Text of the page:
It’s situated in the center of the memorial chamber and is the visual highlight of the monument. A seated Lincoln is deep in contemplation with hands clenched.
The south wall is inscribed with the words from Lincoln’s Gettysburg Address. The north wall is inscribed with the words from Lincoln’s second inaugural address.
The Washington Monument honors the first president of the United States, George Washington. It’s the tallest structure in the nation’s capital, towering 555 feet above the National Mall.
After design squabbles that latest decades, the obelisk was finally finished in 1885. The monument is the world’s tallest obelisk.
After lengthy off and on closures for the pandemic and renovations, the monument reopened to visitors in July 2021. With a timed entry ticket, you can ride the elevator to the top for spectacular views of the city. You’ll have to go through several layers of security.
Vietnam Veterans Memorial
Dedicated in 1982, the Vietnam Veterans Memorial is a profoundly moving monument. It’s, by far, the most popular memorial on the National Mall. It’s as iconic as the Lincoln Memorial and well-cherished.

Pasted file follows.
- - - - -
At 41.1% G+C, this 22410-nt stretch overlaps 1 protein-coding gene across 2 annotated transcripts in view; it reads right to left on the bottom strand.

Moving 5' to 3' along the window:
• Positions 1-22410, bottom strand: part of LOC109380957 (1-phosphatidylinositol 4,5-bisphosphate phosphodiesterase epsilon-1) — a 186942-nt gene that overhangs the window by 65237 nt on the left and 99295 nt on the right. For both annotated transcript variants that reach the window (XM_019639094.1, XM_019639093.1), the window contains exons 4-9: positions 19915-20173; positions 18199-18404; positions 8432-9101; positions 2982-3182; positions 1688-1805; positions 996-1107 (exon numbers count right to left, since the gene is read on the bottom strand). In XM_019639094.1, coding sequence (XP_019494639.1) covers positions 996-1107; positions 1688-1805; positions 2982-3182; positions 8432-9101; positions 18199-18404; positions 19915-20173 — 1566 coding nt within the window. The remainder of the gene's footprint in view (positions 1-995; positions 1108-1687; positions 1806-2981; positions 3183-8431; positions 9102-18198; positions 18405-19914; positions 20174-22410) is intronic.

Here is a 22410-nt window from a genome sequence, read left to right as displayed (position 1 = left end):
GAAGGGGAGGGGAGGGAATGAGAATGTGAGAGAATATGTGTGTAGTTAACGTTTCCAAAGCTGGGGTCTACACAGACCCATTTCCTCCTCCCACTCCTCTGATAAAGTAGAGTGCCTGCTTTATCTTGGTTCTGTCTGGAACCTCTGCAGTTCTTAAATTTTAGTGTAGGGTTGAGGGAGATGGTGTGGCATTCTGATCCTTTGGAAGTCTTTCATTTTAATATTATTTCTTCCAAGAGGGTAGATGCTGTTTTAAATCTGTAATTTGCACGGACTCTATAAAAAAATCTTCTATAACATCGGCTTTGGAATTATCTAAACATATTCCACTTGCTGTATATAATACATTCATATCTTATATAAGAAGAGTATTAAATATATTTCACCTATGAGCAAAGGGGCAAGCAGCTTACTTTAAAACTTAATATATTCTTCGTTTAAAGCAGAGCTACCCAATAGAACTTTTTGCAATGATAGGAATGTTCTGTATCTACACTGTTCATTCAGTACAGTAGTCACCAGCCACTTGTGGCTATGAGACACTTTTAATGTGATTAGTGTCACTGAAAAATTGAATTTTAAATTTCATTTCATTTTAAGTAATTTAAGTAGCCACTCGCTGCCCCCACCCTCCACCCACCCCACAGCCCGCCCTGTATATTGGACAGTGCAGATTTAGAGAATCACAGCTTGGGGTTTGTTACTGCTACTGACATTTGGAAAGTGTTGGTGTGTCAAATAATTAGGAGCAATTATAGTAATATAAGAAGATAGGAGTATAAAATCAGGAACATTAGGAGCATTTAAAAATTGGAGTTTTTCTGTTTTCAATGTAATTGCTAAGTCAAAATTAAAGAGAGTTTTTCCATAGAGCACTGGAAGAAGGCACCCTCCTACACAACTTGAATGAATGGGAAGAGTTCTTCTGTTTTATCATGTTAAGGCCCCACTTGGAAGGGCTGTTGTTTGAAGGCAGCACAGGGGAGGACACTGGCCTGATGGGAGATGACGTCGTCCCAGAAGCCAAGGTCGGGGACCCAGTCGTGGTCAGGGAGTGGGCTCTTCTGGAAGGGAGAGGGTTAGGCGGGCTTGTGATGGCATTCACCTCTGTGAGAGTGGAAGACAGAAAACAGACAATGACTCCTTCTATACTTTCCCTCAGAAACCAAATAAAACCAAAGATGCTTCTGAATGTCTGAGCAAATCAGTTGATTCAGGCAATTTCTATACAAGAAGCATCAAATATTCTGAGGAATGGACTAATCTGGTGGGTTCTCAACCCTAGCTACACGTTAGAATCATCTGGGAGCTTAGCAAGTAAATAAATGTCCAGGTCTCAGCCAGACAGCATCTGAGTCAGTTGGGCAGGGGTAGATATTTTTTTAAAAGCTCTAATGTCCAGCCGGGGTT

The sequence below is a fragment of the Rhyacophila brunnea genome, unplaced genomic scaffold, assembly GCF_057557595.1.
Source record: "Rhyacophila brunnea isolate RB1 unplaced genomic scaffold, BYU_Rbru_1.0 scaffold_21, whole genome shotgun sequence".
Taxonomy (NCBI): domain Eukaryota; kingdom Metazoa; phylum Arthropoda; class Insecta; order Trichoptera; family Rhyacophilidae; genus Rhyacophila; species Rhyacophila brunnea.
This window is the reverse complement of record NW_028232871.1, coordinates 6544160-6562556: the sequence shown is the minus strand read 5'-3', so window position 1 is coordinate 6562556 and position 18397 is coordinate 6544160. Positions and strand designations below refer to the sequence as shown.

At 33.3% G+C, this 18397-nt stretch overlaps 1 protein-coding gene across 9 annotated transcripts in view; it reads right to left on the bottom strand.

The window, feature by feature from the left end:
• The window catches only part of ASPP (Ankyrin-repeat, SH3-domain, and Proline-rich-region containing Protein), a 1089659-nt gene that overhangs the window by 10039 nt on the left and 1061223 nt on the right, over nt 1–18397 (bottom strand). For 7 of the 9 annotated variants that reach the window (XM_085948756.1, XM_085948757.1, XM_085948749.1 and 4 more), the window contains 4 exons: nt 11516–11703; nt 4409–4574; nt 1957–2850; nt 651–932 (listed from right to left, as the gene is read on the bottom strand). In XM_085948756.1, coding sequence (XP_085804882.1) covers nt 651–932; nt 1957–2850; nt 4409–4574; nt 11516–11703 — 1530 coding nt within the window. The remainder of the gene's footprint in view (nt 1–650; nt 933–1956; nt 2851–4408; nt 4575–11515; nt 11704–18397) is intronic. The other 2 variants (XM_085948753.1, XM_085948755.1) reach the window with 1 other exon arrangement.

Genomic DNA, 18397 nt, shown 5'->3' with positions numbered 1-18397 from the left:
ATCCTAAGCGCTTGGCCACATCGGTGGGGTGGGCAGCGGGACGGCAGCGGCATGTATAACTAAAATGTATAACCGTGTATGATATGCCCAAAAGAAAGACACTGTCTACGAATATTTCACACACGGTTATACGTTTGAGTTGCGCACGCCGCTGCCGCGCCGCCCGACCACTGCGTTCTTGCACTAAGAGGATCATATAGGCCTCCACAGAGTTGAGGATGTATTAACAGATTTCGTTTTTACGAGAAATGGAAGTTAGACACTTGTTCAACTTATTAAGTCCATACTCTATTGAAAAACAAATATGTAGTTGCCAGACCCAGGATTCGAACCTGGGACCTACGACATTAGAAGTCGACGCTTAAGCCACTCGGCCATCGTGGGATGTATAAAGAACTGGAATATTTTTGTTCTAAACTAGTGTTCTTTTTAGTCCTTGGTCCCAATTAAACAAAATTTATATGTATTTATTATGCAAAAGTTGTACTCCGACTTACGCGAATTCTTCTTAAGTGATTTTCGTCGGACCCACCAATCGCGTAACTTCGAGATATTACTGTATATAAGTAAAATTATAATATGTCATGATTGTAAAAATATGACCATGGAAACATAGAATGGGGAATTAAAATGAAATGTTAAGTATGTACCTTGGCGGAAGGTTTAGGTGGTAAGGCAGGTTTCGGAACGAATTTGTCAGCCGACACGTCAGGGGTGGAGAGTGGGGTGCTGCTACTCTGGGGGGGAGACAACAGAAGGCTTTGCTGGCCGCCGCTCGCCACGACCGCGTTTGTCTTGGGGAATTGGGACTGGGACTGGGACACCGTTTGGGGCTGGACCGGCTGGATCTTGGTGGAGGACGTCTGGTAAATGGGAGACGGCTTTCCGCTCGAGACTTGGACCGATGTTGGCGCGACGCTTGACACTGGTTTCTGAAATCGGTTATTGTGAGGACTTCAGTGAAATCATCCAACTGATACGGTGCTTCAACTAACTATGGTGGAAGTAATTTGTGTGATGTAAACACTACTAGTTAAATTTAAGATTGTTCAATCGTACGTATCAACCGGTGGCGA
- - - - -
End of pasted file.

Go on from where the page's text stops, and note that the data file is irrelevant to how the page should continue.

The memorial is in three parts: the Vietnam Veterans Memorial Wall, The Three Soldiers Statue, and the Vietnam Women’s Memorial.
The solemn Memorial Wall, designed by Maya Kin, is the most moving and powerful section. The minimalist wall, which cuts into the earth’s surface, was shocking when it was unveiled.
The wall bears the names, in a seemingly never ending account, of over 58,000 of the dead and missing in action from the war of folly.
The Jefferson Memorial is dedicated to the third president of the Untied States. The Neo-Classical memorial was designed by John Russel Pope.
The memorial is open air. Inside is a 19 foot tall bronze statue of Jefferson, gazing at the White House. The walls of the memorial are engraved with text from is speeches, including the Declaration of Independence.